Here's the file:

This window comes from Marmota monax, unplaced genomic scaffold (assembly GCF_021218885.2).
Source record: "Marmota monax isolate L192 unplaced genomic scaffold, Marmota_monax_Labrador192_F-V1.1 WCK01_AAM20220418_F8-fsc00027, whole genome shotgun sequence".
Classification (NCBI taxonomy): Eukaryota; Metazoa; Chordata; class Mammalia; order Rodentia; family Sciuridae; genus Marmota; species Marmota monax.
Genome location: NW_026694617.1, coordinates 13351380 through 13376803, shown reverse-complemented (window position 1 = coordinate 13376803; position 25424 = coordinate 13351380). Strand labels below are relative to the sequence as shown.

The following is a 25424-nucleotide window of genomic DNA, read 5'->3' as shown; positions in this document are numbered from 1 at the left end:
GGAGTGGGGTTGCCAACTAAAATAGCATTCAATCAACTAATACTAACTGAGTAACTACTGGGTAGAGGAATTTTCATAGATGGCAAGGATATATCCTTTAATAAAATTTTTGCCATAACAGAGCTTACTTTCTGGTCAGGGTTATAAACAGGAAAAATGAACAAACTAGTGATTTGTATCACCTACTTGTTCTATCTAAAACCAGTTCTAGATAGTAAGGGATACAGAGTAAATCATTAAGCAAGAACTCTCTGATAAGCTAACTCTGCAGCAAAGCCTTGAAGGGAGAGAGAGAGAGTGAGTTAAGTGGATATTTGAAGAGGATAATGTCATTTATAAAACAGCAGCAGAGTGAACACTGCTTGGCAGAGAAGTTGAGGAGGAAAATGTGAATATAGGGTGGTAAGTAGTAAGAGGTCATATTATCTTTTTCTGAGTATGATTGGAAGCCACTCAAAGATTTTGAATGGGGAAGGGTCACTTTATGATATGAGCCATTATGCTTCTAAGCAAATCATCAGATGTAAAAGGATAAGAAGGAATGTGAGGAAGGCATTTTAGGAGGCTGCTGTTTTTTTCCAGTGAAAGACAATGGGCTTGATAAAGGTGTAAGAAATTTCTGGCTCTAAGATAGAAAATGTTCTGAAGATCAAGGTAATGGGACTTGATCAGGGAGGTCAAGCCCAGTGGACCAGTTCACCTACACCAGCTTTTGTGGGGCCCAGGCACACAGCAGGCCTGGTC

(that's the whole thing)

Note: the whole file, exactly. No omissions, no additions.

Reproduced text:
This window comes from Marmota monax, unplaced genomic scaffold (assembly GCF_021218885.2).
Source record: "Marmota monax isolate L192 unplaced genomic scaffold, Marmota_monax_Labrador192_F-V1.1 WCK01_AAM20220418_F8-fsc00027, whole genome shotgun sequence".
Classification (NCBI taxonomy): Eukaryota; Metazoa; Chordata; class Mammalia; order Rodentia; family Sciuridae; genus Marmota; species Marmota monax.
Genome location: NW_026694617.1, coordinates 13351380 through 13376803, shown reverse-complemented (window position 1 = coordinate 13376803; position 25424 = coordinate 13351380). Strand labels below are relative to the sequence as shown.

The following is a 25424-nucleotide window of genomic DNA, read 5'->3' as shown; positions in this document are numbered from 1 at the left end:
GGAGTGGGGTTGCCAACTAAAATAGCATTCAATCAACTAATACTAACTGAGTAACTACTGGGTAGAGGAATTTTCATAGATGGCAAGGATATATCCTTTAATAAAATTTTTGCCATAACAGAGCTTACTTTCTGGTCAGGGTTATAAACAGGAAAAATGAACAAACTAGTGATTTGTATCACCTACTTGTTCTATCTAAAACCAGTTCTAGATAGTAAGGGATACAGAGTAAATCATTAAGCAAGAACTCTCTGATAAGCTAACTCTGCAGCAAAGCCTTGAAGGGAGAGAGAGAGAGTGAGTTAAGTGGATATTTGAAGAGGATAATGTCATTTATAAAACAGCAGCAGAGTGAACACTGCTTGGCAGAGAAGTTGAGGAGGAAAATGTGAATATAGGGTGGTAAGTAGTAAGAGGTCATATTATCTTTTTCTGAGTATGATTGGAAGCCACTCAAAGATTTTGAATGGGGAAGGGTCACTTTATGATATGAGCCATTATGCTTCTAAGCAAATCATCAGATGTAAAAGGATAAGAAGGAATGTGAGGAAGGCATTTTAGGAGGCTGCTGTTTTTTTCCAGTGAAAGACAATGGGCTTGATAAAGGTGTAAGAAATTTCTGGCTCTAAGATAGAAAATGTTCTGAAGATCAAGGTAATGGGACTTGATCAGGGAGGTCAAGCCCAGTGGACCAGTTCACCTACACCAGCTTTTGTGGGGCCCAGGCACACAGCAGGCCTGGTC